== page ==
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Harper Lee

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Carlos Marin

on 13 November 2012

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Transcript of Harper Lee

By: Carlos J. Marin and Christina Agurre
LA Lit 2H Block 3 Harper Lee's Censorship Biography When did the censorship take place? In one interesting case study from the 1980s on efforts to censor To Kill A Mockingbird, researcher Jill May found that there had been at least ten common objections raised against the novel since in was first published What works were involved? Lee's only novel, To Kill a Mockingbird was involved for three reasons. Firstly, schools and libraries argued that it used the "N" word about 50 times in the entire novel. Secondly, it featured racist implications towards the government, though advocates of the novel stated that it was simply helping racism be acknowledged. Lastly, critics argued that the court system Lee wrote about was false because she implied that it was unfair due to prejudice against African Americans What form did the censorship take?
Was it a demand for editorial changes, or was a book banned from a library or school? School districts in the Canadian provinces of New Brunswick and Nova Scotia attempted to have the book removed from standard teaching curriculum in the 1990s,stating:"The terminology in this novel subjects students to humiliating experiences that rob them of their self-respect and the respect of their peers. The word 'Nigger' is used 48 times the novel... We believe that the English Language Arts curriculum in Nova Scotia must enable all students to feel comfortable with ideas, feelings and experiences presented without fear of humiliation... To Kill a Mockingbird is clearly a book that no longer meets these goals and therefore must no longer be used for classroom instruction." Is the censorship still taking place? As of now, the censorship still takes place in some libraries and school districts across the country. Such places include Cherry Hill, New Jersey where the novel was banned because the school board feared it would upset African American children reading it. Another place is Brentwood, Tennessee where the book was challenged due to it containing profanity and adult themes. These are just two of the many cases against To Kill a Mockingbird. What was done to fight the censorship? Harper Lee wrote a letter in 1966 to the Hanover County School Board in Virginia after they banned To Kill a Mockingbird from school libraries state-wide:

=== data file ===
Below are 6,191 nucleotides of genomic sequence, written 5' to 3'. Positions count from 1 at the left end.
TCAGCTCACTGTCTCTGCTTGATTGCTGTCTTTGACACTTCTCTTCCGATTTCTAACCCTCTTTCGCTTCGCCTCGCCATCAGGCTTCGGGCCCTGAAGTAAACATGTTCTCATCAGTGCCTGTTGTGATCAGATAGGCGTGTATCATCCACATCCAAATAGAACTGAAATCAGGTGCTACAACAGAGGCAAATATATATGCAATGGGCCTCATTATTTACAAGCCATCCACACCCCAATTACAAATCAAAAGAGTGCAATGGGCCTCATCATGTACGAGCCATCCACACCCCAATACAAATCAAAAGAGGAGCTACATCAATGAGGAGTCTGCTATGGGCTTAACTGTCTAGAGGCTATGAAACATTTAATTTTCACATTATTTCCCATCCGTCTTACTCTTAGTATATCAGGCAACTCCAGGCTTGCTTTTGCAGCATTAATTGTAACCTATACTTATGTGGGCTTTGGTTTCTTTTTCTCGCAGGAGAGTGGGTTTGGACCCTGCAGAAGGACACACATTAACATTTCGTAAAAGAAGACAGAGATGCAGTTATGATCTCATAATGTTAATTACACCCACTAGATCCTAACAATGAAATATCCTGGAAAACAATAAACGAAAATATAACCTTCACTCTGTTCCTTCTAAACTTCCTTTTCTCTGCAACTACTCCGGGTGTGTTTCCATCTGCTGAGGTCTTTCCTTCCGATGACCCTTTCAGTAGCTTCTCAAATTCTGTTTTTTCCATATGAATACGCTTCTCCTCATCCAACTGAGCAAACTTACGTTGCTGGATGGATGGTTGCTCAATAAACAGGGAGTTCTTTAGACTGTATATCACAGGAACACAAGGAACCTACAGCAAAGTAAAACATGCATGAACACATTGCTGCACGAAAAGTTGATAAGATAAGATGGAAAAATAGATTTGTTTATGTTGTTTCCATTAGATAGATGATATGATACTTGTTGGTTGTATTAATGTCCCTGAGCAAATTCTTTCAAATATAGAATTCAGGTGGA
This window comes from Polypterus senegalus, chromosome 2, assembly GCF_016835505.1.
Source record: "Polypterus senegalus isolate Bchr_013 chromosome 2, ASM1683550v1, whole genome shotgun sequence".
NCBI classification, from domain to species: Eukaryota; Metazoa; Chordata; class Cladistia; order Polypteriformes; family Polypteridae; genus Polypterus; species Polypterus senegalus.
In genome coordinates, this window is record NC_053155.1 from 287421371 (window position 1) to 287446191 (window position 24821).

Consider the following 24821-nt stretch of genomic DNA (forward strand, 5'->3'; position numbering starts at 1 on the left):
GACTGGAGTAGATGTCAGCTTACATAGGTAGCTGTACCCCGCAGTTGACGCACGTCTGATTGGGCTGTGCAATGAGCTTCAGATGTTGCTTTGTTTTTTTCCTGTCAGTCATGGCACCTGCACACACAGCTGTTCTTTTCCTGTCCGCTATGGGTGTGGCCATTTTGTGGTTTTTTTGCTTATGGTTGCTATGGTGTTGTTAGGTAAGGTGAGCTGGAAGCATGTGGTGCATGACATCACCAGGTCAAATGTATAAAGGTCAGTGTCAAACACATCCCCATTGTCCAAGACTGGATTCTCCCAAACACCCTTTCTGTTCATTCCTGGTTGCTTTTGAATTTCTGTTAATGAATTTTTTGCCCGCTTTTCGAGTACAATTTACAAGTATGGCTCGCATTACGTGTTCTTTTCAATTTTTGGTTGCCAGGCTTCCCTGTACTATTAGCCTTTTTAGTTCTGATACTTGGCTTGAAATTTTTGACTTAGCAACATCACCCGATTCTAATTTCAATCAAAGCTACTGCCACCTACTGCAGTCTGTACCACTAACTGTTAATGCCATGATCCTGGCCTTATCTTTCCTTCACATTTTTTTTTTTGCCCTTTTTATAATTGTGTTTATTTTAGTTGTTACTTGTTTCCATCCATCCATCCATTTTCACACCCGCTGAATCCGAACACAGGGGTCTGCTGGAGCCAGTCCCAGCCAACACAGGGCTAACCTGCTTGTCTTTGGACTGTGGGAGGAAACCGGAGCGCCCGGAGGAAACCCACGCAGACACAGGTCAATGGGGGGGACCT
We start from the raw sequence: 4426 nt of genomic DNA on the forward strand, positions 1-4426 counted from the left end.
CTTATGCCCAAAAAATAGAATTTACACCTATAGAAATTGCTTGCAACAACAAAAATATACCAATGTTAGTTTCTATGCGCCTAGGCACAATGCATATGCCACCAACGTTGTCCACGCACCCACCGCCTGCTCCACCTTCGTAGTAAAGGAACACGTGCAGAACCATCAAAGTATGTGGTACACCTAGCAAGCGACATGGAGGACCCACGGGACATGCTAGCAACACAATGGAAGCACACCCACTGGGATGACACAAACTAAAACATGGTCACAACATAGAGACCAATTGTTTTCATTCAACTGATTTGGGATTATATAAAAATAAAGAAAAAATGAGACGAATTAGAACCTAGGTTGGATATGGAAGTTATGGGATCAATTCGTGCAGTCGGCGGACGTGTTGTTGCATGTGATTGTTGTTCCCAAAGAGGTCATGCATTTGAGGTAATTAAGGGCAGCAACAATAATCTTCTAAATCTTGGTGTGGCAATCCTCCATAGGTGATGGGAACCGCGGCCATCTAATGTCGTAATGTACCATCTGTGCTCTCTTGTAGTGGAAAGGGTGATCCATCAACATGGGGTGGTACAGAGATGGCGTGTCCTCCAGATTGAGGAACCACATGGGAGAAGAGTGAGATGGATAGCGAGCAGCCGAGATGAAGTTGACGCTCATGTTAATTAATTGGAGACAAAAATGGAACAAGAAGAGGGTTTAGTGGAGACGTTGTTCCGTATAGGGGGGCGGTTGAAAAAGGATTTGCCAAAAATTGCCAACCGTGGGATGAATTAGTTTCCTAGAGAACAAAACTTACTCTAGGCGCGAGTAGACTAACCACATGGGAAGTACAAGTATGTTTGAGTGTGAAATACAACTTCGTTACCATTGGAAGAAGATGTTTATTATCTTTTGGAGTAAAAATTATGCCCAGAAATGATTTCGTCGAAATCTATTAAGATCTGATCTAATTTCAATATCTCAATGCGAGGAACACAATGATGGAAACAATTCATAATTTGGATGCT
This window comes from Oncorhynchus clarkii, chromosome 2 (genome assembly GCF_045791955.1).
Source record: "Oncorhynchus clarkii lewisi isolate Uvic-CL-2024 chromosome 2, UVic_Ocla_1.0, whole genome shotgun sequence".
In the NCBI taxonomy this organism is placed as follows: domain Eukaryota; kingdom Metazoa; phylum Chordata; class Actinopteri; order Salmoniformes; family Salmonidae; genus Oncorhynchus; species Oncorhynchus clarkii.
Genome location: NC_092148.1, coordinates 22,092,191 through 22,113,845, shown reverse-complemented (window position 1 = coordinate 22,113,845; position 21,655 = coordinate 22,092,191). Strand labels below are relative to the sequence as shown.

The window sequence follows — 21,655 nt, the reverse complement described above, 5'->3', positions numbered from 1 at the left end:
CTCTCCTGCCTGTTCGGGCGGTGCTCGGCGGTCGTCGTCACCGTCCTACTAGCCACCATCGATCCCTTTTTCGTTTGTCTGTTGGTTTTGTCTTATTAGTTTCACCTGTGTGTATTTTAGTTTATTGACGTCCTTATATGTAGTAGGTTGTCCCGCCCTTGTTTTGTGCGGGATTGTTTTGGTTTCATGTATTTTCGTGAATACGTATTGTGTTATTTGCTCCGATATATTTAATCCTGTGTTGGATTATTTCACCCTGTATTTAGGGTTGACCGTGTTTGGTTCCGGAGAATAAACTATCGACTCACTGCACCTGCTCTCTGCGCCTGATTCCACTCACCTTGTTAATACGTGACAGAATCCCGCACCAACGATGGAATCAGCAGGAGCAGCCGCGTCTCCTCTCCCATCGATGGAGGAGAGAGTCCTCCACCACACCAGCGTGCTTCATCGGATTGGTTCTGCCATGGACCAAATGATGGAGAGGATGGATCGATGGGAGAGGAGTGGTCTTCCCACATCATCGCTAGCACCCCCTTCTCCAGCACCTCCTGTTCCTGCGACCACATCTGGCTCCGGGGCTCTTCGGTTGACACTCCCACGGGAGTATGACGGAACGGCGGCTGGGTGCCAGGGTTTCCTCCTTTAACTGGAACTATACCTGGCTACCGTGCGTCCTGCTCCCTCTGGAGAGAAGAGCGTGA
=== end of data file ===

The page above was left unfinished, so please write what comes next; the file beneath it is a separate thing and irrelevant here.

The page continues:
“Surely it is plain to the simplest intelligence that To Kill a Mockingbird spells out in words of seldom more than two syllables a code of honor and conduct, Christian in its ethic, that is the heritage of all Southerners. To hear that the novel is ‘immoral’ has made me count the years between now and 1984, for I have yet to come across a better example of doublethink. I feel, however, that the problem is one of illiteracy, not Marxism. Therefore I enclose a small contribution to the Beadle Bumble Fund that I hope will be used to enroll the Hanover County School Board in any first grade of its choice.” What were the results? Today, To Kill a Mockingbird is one of the most controversial classics of all time. It is ranked number 21 of the 100 frequently challenged books. Even after more than 50 years of seeing print, readers still argue about the appropriateness of the book for younger audiences. Those against the novel, argue that is contains immoral themes and foul language that should not be introduced to schools. Advocates of the book state that it is an important key in the acknowledgment of racism. It all depends on the opinion of the reader. Thank You and Have a Good Day!! :) Many aspects of Harper Lee's life were reflected in her only novel To Kill a Mockingbird. Lee was born in Alabama, raised by a father who was a lawyer, and acted like a tomboy. Scout, the protagonist in the novel, shared the same upbringing and personality.

Shortly after moving to New York to pursue her literary career, Lee published To Kill a Mockingbird in 1960. The novel became instantly popular and received the Pulitzer Prize a year after its publication. After the success of her novel, Lee ended her writing career. Since then, she has avoided the press and anything having to do with To Kill a Mockingbird.

Fun Fact: Harper Lee is a descendent of Robert E. Lee the Southern Civil War general. Bibliography bannedbooks.world.edu/2012 (2012 R. Wolf Baldassarro; accessed 10 November 2012)

harperlee.com/bio (accessed 10 November 2012)

censorshipandtokillamockingbird.weebly.com (accessed 10 November 2012)


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